By Claire Miller, Partner, Penman Sedgwick LLP
Subletting (also known as underletting) might be an option worth considering if you find you have more space than you need at the moment, with many staff still working remotely and ongoing challenges which are putting pressure on the bottom line.
If your lease allows this (and note that the landlord’s prior written consent will almost certainly be required), the key issues to consider are as follows:
Can you sublet part, so that you can stay in occupation of the remainder of your premises, or are you only able to sublet whole?
Check the restrictions in your lease carefully: you must not deviate from these (even in a side agreement) and you can expect these to control matters such as:
- The level of rent that you can charge your subtenant
- Rent review provisions, including the review dates
- Service charge
- Dealings with the sublease (e.g. assignment, further subletting)
- Permitted use
- Exclusion of the subtenant’s rights of security of tenure
- The form of the sublease itself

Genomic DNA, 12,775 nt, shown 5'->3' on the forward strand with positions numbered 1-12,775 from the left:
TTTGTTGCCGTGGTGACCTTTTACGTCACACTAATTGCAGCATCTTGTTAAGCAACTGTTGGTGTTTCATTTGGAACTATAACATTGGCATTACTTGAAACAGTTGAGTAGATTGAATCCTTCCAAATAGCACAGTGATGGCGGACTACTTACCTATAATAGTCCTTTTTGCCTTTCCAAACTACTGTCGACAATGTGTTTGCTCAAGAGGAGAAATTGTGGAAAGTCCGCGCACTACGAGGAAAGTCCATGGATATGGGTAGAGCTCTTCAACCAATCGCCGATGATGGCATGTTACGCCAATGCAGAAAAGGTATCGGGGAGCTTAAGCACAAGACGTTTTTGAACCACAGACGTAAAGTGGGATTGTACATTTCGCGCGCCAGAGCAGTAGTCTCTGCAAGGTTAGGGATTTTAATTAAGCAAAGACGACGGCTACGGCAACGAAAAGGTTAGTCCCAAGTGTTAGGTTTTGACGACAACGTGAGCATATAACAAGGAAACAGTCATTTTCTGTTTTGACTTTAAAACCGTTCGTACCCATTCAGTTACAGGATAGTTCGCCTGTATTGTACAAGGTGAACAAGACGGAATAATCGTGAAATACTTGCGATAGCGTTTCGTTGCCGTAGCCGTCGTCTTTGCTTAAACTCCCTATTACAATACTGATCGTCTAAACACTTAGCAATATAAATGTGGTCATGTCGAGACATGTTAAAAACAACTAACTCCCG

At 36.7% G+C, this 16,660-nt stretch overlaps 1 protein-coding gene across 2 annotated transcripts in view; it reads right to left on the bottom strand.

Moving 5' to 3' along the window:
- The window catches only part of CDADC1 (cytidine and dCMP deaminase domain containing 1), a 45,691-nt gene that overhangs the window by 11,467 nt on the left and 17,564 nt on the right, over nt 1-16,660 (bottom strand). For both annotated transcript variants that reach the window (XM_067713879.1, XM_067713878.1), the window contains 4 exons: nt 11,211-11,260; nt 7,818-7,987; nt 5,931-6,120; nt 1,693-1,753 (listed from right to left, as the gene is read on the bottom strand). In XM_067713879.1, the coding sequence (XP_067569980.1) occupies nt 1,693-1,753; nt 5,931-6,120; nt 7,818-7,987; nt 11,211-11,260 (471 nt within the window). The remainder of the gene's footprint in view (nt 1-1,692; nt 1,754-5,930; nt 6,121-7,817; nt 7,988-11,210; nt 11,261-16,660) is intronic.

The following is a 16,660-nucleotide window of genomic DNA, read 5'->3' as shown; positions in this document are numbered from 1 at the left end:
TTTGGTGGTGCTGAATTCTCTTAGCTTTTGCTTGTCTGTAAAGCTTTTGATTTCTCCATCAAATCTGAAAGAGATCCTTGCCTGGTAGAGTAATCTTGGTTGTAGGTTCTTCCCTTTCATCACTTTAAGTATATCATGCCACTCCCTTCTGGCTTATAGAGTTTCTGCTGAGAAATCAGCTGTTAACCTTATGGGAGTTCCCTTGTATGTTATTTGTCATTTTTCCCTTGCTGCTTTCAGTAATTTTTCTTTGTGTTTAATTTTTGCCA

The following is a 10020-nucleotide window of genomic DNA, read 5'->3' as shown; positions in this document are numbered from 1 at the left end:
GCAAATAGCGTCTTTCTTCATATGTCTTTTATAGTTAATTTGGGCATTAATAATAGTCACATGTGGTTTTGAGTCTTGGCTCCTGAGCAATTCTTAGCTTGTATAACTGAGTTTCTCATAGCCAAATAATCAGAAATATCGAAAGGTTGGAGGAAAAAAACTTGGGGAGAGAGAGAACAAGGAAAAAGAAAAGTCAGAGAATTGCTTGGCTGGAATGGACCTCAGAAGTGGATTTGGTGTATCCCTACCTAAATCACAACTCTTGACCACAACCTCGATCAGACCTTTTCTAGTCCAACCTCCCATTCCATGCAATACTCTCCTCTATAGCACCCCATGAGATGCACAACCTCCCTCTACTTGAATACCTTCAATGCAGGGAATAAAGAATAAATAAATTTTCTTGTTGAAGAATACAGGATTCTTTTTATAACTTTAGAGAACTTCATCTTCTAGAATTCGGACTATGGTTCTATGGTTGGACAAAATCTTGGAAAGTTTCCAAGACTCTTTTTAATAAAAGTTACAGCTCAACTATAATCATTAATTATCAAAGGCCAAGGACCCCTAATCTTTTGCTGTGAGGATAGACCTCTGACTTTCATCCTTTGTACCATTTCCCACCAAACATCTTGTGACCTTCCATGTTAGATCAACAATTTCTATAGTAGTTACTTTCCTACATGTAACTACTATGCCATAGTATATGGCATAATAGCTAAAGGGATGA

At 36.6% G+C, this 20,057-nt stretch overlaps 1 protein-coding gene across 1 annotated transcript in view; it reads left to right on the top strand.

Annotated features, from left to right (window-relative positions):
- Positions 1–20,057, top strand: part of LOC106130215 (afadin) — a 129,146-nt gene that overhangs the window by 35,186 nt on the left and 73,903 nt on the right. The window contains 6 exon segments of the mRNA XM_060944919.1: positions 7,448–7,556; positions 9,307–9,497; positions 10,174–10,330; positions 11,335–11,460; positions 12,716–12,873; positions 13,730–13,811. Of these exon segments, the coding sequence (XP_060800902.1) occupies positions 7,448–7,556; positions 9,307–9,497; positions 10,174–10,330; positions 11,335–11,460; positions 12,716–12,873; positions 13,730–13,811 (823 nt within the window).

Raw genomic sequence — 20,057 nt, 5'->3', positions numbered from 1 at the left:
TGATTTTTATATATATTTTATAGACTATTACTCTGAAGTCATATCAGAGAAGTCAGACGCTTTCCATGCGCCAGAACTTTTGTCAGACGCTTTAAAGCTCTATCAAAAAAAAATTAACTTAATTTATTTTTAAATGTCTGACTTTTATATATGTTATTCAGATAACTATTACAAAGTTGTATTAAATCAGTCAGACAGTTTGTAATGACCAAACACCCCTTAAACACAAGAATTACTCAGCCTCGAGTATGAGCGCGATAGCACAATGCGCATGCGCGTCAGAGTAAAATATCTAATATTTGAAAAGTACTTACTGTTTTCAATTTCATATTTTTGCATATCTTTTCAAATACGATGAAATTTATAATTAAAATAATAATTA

Length of term: it is essential that the sublease will expire before your own lease expires otherwise it will take effect as an assignment of your lease (subject to certain exceptions), even if that is not what you intended.
Costs: subletting can be expensive, as your landlord will require you to cover their professional costs (which may include managing agents’ costs and/or surveyors’ costs as well as legal costs), and the costs of any superior landlord and/or any mortgagees whose consent is also required. Added to your own legal costs, the bills can mount up…
Don’t forget to serve formal notice of the grant of the sublease on your landlord after completion and pay the notification fee due, as required by your lease.
And… make sure you keep all the original documents relating to the sublease safely for the whole of the sublease term: you will need them for tax purposes and/or if you have to take enforcement action.
If you are looking for legal advice, Penman Sedgwick can help.